Episode 173 – The Maelstrom, Part 11

Today, we’ll wrap up our look at the Russo-Japanese War with some thoughts on its long term consequences. How much of an impact can a war that lasted for a year and a half really have?

Listen to the episode here.

Sources

Jansen, Marius. The Making of Modern Japan.

Asada, Sadao. From Mahan to Pearl Harbor: The Imperial Japanese Navy and the United States.

Drea, Edward. Japan’s Imperial Army: Its Rise and Fall, 1853-1945.

Drea, Edward. In the Service of the Emperor: Essays on the Imperial Japanese Army.

Images

1
For Russia, one of the biggest differences made by the war and the revolution was the birth of a representative assembly, the Duma. However, the assembly was generally disregarded by the Czar, which only proved to enemies of the regime that promises of moderation and an end to autocracy were so much hot air.
lu_xun_3_beheading
An execution scene like the one that inspired Lu Xun to try and mobilize nationalism within the Chinese people. Though the Japanese generally did not attack or harm Chinese civilians intentionally during the war, this did not mean that they had much regard for Chinese lives. Accused spies like the one shown here were doomed merely by suspicion.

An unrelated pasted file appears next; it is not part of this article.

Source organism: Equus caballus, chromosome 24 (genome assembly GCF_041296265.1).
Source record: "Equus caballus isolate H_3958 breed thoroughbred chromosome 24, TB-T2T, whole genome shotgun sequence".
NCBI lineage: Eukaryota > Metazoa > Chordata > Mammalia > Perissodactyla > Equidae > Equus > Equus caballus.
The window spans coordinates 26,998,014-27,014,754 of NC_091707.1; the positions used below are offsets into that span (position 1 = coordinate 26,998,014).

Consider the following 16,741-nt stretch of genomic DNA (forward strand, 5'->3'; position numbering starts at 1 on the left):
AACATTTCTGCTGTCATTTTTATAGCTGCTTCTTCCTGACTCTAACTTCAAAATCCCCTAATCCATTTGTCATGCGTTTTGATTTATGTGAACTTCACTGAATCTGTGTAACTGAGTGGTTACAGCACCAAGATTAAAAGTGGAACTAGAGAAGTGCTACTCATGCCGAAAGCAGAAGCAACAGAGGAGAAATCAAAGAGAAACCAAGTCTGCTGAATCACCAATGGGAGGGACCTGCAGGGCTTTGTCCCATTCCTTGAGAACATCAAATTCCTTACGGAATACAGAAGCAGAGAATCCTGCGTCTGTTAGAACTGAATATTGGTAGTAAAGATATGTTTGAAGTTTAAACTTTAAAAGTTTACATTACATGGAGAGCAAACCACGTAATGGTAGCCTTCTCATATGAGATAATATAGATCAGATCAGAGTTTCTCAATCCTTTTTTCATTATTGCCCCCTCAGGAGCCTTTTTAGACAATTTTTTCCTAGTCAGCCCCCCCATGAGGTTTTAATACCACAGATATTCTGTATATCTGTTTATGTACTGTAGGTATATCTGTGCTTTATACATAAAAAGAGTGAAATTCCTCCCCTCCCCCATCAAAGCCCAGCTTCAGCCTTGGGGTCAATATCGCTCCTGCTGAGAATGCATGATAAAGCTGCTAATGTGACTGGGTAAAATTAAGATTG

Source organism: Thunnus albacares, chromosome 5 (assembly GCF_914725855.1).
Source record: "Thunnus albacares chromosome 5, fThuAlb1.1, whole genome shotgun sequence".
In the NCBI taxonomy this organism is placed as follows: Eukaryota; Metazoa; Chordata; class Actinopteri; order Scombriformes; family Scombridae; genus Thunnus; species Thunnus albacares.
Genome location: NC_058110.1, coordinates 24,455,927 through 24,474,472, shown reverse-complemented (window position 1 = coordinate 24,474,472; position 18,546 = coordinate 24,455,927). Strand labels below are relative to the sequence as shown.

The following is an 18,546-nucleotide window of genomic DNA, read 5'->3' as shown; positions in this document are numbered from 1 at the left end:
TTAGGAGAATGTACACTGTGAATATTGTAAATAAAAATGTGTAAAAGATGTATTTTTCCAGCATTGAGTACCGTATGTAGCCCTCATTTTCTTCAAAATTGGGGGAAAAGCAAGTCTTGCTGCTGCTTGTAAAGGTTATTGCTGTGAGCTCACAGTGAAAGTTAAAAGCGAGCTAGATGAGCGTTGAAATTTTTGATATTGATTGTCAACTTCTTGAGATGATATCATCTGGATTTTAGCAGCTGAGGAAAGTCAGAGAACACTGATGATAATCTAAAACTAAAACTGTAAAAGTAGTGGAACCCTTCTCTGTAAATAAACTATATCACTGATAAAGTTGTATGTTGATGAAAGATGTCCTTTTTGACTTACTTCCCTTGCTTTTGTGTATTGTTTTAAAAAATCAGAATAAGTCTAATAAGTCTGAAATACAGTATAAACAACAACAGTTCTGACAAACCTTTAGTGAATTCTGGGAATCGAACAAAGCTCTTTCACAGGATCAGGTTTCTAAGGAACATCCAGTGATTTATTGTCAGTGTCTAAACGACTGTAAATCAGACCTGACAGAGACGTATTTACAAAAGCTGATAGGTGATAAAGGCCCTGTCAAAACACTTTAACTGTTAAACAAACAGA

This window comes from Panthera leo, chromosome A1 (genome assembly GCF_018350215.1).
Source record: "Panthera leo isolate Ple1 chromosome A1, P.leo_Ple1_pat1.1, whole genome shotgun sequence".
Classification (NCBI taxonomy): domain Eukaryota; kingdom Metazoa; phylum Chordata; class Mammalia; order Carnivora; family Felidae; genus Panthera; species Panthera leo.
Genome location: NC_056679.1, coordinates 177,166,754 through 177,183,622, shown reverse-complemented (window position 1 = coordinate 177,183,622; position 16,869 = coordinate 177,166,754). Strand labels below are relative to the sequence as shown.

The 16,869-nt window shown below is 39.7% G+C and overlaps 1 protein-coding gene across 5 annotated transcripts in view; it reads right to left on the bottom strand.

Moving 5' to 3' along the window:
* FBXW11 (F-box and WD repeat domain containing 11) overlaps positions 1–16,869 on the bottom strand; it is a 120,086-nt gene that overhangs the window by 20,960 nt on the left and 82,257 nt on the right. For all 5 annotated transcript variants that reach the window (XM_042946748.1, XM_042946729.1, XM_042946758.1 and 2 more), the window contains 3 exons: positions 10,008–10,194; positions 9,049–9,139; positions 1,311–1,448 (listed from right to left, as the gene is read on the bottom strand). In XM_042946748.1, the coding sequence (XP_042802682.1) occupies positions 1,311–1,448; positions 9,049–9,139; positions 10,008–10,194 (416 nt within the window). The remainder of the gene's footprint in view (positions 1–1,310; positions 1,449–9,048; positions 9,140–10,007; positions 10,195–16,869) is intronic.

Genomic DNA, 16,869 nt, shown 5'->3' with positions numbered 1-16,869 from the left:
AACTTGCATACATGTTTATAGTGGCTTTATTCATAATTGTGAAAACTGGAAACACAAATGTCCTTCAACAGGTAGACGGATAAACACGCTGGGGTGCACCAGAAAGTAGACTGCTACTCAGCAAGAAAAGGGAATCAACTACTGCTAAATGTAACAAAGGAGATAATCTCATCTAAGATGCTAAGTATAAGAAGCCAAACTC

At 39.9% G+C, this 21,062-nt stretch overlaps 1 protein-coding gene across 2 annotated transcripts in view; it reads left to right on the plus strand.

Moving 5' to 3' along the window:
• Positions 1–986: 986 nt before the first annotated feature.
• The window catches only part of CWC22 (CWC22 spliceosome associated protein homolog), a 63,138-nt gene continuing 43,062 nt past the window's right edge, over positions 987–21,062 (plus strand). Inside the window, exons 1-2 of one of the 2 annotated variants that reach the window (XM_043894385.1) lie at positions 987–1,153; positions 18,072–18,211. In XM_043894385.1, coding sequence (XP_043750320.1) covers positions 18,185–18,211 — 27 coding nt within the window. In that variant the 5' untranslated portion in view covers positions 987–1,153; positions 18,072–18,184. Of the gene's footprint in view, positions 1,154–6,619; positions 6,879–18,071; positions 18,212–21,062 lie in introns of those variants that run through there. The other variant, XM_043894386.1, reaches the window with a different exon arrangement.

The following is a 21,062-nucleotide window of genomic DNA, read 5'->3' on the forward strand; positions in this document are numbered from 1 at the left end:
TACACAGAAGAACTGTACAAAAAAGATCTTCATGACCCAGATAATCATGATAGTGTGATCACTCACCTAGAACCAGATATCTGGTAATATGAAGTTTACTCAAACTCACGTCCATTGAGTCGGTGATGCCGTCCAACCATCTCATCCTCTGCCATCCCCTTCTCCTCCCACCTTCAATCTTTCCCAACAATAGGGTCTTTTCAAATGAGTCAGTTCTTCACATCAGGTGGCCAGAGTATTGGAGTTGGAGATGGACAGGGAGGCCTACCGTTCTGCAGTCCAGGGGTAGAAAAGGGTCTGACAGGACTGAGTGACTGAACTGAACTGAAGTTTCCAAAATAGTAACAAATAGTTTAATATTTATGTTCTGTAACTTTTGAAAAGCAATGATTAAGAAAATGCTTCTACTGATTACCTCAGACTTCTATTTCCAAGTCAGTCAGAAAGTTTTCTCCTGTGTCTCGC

300px-yamato_sea_trials_2
The massive folly of the Yamato class superbattleship, shown here (the IJN Yamato on its shakedown cruise) was a direct outgrowth of the outmoded naval ideas of Togo Heihachiro. Nobody could challenge the authority of the victor of Tsushima, which meant that the navy wasted a lot of time refusing to update its ideas or equipment.
0enofa0rpk
The army’s obsession with spiritual toughness was such that eventually it was able to receive a mandate to begin army training before men were even conscripted. Children were given basic army drills as part of their PE requirements starting in the 1920s, with the instructors being former army officers.
Landscape
The burning wreck of the USS Arizona on December 7, 1941. The success of the Russo-Japanese War convinced Japanese planners that similar tactics would work on the United States. They did not.